“We're forced to reckon with whether this is important — to mitigate these harms for girls who are showing up and doing what society expects them to but are carrying a really big load,” she said.
Attention and funding are growing
The study’s findings, published in the journal Science Advances in June, come at a moment when experts say policymakers have zeroed in on girls’ mental health.
Republican and Democratically-controlled states have poured at least $8.5 billion of federal funding into school mental health since 2021, with many states chipping in additional funding from their own coffers. Federal officials have also made it easier for Medicaid to pay for school-based mental health services.
There is evidence-based programming that has been shown to work, said Kathleen Ethier, the director of the CDC’s Division of Adolescent and School Health. Proven strategies include connecting kids to counselors and educating young people about mental health.
Research shows that kids who feel connected to the adults in their school are less likely to report poor mental health, illegal drug use, suicidal ideation and sexual violence.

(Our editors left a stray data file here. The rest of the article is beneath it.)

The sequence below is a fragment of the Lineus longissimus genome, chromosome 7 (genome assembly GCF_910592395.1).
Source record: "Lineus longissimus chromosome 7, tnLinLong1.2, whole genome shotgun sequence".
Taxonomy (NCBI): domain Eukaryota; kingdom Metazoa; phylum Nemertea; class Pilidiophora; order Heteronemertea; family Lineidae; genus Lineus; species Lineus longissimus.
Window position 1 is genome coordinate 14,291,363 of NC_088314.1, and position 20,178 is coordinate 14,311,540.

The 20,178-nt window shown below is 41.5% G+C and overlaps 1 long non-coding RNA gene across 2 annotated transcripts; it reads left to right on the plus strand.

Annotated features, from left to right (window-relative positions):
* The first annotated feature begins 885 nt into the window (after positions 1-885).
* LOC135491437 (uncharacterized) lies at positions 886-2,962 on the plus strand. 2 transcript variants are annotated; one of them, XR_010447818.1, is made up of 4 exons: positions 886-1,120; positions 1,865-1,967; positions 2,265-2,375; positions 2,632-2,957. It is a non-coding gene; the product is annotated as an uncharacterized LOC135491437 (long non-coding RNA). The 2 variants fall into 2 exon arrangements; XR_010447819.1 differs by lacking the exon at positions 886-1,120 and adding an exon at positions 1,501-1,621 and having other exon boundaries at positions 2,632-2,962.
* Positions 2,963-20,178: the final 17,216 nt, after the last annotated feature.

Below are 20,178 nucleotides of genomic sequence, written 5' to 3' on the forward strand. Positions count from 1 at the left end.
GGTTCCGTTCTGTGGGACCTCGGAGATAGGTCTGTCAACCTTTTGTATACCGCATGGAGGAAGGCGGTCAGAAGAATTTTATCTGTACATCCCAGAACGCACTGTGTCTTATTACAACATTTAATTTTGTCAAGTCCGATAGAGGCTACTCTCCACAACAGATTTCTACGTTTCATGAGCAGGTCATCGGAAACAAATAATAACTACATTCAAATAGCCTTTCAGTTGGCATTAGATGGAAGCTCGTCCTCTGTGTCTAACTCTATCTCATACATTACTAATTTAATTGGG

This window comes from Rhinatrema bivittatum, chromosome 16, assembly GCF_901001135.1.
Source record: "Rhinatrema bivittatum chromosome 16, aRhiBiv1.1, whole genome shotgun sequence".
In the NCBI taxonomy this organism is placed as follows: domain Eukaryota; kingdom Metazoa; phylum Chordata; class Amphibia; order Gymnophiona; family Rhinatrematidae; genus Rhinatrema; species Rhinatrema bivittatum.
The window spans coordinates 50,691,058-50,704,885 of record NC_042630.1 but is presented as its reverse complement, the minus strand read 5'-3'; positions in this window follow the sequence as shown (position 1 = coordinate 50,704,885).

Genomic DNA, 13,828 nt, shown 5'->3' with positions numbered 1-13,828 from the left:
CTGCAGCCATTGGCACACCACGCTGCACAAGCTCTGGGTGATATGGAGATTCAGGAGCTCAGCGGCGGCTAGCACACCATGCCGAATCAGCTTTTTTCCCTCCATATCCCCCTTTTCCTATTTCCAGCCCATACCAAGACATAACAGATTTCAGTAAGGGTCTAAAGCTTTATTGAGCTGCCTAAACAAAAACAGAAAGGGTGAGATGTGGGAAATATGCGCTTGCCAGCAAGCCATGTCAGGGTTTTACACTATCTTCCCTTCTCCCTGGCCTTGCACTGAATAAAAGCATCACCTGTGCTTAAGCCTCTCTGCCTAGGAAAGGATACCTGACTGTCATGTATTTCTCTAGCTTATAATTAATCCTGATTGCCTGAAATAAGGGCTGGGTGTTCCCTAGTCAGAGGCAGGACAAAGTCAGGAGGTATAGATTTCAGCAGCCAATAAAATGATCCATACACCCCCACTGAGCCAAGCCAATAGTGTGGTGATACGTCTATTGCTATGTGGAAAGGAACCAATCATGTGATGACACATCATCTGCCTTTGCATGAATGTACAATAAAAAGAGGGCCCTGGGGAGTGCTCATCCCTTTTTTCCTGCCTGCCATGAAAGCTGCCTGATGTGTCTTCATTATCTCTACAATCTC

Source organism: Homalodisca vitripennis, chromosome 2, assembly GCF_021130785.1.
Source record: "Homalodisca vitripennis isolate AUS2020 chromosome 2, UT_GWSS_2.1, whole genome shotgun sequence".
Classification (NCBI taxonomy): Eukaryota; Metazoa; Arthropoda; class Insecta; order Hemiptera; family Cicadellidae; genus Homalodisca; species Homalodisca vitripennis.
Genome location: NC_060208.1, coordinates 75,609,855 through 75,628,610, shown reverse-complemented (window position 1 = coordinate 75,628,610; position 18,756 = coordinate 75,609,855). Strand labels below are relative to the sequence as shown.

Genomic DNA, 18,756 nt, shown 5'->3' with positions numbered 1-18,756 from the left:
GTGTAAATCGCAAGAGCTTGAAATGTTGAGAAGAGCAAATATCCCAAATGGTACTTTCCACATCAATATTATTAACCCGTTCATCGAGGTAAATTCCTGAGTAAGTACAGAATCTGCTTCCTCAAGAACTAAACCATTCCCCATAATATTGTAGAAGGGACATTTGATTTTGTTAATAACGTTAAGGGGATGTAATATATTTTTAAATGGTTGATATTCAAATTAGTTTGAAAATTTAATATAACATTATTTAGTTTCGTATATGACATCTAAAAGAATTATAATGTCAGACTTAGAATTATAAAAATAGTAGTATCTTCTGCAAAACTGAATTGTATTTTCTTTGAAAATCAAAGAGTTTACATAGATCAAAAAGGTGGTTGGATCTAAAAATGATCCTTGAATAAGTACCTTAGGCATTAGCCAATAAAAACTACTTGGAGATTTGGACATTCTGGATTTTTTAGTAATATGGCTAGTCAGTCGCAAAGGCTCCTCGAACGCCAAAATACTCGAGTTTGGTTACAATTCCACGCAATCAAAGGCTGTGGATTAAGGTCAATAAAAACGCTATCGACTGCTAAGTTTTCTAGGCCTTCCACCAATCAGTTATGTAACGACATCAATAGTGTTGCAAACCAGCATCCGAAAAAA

“All of this is around increasing the sense of connectedness,” Ethier said, “so that young people are less likely to engage in violence, perpetuate violence and experience trauma. Or, if something happens to them, they have an adult right there.”
WOW’s ability to reduce PTSD symptoms is particularly promising, Ethier said, adding that she hopes more schools implement this sort of evidence-based intervention.
Significant barriers remain
One in five schools had unfilled jobs for mental health workers as of last September, and few districts meet the recommended ratios of student to school psychologist or school counselor. While state and federal lawmakers have invested in hiring and training more mental health providers and some schools have turned to telehealth, experts predict it will take years for the workforce to grow enough to meet the demand.
The larger political battle over what parents think should be taught to their kids in schools can also slow adoption. Heidi Sipe, the superintendent of the predominantly Hispanic Umatilla School District in northern Oregon, said some parents also worry about their kids being taken away if they use mental health services at school.